The workplace buzz this past week or so, around the water cooler and online, has been all about Starbucks’ just-a-few-strings-attached offer to pay for a college degree for U.S. employees who want to earn one.
Despite some fine print that wasn’t publicized in the initial announcement — mainly having to do with the timing and terms of the company’s tuition reimbursements — the offer has been praised by educational commentators as both generous and useful for employees. The company requires only that applicants work 20 hours a week and have the grades and test scores to get into Arizona State University, whose online degree program will provide the instruction. For their freshman and sophomore years, employees will pay reduced tuition; for their junior and senior years, all of their costs will be covered.
But while there are many interesting aspects to the Starbucks college-for-all program, I want to focus in on two that particularly fascinate me: Employees don’t have to earn their diploma in a subject that will help them in their Starbucks jobs, and they don’t have to stay with the company for any specific length of time once they’ve gotten their sheepskin.
Wow. This isn’t a vocational training program by any means. Many employees will leave after getting their degree on Starbucks’ dime, and whatever relevant skills they managed to pick up — if any — won’t accrue to the company that paid for them to acquire them. And even if they stay, it’s hard to see how that degree in English Lit will make them any better at mixing mochas, or managing mocha mixers.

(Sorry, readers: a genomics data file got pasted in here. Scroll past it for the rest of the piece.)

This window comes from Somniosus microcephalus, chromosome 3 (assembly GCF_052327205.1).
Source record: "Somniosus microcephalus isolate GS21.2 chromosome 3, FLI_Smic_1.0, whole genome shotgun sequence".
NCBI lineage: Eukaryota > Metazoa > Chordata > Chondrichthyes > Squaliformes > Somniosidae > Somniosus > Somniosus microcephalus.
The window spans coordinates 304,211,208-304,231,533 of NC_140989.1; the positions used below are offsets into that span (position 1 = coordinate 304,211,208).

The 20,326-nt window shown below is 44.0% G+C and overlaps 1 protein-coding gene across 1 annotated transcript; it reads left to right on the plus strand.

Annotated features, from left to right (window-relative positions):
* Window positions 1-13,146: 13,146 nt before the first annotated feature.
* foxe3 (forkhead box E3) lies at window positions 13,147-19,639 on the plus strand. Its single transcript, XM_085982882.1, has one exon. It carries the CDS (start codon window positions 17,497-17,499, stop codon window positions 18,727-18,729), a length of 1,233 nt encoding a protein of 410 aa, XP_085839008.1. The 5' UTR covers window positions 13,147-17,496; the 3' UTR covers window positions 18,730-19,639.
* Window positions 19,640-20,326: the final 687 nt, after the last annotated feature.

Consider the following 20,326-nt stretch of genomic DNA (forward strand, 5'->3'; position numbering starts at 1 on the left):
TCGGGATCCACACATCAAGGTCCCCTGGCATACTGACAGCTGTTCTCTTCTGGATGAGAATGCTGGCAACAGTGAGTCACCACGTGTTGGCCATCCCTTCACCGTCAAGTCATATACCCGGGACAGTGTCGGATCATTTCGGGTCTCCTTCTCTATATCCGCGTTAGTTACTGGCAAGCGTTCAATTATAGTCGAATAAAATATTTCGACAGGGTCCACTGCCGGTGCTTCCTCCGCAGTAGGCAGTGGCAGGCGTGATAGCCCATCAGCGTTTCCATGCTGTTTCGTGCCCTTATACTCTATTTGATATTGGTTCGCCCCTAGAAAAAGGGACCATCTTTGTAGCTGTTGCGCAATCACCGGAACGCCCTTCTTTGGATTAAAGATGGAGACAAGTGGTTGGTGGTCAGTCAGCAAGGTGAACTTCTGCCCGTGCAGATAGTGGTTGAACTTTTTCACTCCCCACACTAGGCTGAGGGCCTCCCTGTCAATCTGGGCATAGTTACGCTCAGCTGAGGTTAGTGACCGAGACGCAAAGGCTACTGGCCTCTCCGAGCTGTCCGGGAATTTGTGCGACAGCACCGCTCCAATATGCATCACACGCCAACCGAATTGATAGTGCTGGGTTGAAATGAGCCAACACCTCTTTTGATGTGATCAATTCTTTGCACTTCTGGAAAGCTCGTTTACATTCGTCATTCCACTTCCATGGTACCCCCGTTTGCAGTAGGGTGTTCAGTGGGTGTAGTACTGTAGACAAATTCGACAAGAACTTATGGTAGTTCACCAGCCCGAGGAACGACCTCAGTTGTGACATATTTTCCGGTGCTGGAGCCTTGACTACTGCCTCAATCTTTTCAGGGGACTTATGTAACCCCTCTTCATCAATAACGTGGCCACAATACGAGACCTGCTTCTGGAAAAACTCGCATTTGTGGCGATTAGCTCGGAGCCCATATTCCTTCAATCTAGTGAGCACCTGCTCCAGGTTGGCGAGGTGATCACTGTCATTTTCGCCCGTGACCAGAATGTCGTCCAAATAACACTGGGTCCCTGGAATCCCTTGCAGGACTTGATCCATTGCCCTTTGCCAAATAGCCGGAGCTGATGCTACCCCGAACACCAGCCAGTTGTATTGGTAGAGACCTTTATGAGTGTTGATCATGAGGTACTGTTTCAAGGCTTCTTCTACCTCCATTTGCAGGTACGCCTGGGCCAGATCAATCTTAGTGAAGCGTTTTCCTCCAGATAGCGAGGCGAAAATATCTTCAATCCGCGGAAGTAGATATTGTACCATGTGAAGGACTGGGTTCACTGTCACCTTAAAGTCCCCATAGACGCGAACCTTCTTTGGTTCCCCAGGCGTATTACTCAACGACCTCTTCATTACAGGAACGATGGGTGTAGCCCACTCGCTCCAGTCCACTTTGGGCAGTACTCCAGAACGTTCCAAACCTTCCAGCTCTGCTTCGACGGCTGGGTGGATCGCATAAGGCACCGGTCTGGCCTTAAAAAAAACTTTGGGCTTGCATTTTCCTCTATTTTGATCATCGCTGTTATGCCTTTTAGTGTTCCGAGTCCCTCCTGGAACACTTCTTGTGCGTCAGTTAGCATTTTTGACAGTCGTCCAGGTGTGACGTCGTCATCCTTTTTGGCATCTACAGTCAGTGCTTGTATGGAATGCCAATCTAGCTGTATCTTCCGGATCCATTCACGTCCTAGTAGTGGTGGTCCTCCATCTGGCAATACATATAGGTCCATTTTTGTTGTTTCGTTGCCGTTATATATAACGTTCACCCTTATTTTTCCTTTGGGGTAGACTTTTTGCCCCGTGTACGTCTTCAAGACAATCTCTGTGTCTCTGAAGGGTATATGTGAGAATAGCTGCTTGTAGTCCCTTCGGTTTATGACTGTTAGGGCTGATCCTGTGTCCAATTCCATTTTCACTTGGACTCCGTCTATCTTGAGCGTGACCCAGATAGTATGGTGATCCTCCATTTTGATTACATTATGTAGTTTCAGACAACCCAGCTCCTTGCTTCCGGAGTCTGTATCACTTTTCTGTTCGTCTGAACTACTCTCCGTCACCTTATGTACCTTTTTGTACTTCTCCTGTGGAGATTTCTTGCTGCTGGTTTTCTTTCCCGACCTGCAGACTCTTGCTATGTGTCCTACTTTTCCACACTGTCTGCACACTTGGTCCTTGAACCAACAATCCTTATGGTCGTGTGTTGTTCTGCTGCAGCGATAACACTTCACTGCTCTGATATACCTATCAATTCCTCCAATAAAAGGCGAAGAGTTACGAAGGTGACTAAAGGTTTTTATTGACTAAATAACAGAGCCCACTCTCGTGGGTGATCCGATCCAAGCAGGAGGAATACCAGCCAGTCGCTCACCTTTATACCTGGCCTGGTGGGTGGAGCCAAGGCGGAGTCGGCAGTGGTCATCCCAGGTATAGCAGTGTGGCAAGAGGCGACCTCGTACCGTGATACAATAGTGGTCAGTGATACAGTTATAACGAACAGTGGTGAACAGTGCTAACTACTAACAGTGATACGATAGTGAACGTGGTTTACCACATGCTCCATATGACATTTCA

So how does this altruism make business sense? And is there anything here that other employers can replicate, or at least learn from?
To the first question. Starbucks CEO Howard Schultz says he’s doing it for four reasons:
- It’ll help attract a better class of employee
- It’ll keep good employees around, at least some employees, and at least for a while
- It’ll improve performance (although Schultz didn’t spell out how this would work, presumably employees will feel some obligation toward an employer that is saving them somewhere in the high six figures in tuition costs.)
- It’ll burnish the brand, even if employees leave after completing the degree, as they fan out into other workplaces with the love of Starbucks engraved upon their hearts and its praises on their lips.
A great place to work
Schultz didn’t use these words, but he’s clearly trying to make his company a Great Place to Work. (It’s not the first thing Starbucks has done along these lines; already it provides health insurance even for part-time employees.)
There’s an official Great Place to Work list, produced for Fortune magazine by the eponymous Great Place to Work Institute. (Starbucks was on it in 2013, but isn’t in 2014.)
Which brings us to the second question: What can other employers take away from the Starbucks move?
It’s pretty simple, really. Do you want to be seen as a great place to work? You don’t have to be on any official list to reap the benefits of that image. There are a lot of ways to get the reputation, but one has to do with employee development: Are you developing employees just so they can be of greater use to you, or are you responding to employee aspirations and helping them, as the Army puts it, “be all they can be”?
If you can build a rep as a place both where employees learn and flourish, and whose alumni go on to do great things because of your investment in them, you’ll never have trouble recruiting great people again. Your brightest young folks will have more reasons to stay, too.
To be sure, your path to that reputation may be a different one from that of Starbucks, which as a very big company was able to leverage a significant tuition discount from ASU. Still, the coffee maker’s initiative provides a good jumping-off place for you to start reflecting on what your organization’s path might look like.
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